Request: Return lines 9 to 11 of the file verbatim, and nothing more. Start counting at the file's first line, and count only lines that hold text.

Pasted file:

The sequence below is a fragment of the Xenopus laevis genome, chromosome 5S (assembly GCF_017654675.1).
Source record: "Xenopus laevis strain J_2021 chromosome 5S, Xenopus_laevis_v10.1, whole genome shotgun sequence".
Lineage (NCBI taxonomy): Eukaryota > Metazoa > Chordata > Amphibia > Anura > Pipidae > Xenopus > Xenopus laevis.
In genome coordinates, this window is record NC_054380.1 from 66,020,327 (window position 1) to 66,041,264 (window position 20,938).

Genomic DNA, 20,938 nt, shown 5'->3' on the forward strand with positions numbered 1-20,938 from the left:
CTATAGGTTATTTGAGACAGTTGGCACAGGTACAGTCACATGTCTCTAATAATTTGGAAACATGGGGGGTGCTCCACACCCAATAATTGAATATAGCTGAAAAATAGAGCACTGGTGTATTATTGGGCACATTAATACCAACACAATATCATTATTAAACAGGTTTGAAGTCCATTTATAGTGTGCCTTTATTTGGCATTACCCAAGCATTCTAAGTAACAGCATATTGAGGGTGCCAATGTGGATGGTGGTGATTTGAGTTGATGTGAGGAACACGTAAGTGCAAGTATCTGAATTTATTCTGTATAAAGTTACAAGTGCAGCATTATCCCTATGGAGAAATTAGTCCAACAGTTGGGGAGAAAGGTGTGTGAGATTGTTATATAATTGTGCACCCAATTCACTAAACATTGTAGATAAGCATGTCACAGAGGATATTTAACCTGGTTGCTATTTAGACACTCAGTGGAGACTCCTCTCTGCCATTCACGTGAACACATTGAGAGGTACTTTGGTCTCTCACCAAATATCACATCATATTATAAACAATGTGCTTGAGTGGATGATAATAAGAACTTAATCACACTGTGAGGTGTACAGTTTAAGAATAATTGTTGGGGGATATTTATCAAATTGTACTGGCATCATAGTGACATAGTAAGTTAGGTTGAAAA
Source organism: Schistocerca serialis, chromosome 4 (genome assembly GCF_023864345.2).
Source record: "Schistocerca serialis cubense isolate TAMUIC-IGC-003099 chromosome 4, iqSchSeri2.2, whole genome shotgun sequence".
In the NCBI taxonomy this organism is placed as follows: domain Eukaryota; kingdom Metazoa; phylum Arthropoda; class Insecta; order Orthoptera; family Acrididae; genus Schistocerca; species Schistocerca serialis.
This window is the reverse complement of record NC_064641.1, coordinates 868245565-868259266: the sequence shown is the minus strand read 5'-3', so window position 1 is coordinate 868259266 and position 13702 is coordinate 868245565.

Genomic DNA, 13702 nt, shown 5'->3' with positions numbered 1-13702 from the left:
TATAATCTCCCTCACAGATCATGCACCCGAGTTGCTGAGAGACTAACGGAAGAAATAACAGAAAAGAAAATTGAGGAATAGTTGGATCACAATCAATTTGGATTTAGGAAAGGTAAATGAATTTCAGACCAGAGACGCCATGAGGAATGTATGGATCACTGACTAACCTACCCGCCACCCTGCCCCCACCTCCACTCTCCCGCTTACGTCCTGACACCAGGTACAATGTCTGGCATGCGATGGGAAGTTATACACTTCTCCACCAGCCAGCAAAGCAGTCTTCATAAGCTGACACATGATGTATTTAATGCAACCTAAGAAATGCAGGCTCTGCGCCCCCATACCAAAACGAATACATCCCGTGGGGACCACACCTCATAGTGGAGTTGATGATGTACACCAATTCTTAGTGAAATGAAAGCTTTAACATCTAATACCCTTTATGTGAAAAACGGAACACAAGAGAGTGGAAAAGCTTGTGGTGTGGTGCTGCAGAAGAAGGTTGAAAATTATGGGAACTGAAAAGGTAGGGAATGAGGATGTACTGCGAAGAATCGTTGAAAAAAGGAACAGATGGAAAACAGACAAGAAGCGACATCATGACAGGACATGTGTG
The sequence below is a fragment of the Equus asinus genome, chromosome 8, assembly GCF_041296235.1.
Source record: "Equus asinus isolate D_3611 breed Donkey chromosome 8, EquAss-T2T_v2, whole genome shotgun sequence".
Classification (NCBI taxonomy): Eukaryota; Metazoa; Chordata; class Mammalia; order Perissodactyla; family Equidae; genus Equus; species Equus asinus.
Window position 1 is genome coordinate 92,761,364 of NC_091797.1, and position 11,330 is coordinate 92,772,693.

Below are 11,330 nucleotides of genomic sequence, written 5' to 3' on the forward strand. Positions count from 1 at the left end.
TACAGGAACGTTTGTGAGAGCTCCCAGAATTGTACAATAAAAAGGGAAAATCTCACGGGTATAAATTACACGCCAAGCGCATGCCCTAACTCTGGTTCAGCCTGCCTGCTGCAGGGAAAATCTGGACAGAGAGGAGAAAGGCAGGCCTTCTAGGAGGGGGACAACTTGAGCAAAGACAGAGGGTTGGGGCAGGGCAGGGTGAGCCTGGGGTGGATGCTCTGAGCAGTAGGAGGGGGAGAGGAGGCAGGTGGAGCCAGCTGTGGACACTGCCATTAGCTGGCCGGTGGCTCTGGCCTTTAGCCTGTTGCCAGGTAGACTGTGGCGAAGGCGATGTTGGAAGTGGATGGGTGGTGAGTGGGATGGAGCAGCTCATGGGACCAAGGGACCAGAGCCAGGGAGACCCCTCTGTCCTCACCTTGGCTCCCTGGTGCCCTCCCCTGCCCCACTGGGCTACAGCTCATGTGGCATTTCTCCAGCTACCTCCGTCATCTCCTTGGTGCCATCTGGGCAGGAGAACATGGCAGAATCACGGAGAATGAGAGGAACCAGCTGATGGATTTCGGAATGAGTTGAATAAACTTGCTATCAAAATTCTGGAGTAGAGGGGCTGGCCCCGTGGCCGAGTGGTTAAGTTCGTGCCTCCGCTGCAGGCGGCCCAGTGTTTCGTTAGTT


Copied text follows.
In the NCBI taxonomy this organism is placed as follows: domain Eukaryota; kingdom Metazoa; phylum Arthropoda; class Insecta; order Orthoptera; family Acrididae; genus Schistocerca; species Schistocerca serialis.
This window is the reverse complement of record NC_064641.1, coordinates 868245565-868259266: the sequence shown is the minus strand read 5'-3', so window position 1 is coordinate 868259266 and position 13702 is coordinate 868245565.

Genomic DNA, 13702 nt, shown 5'->3' with positions numbered 1-13702 from the left: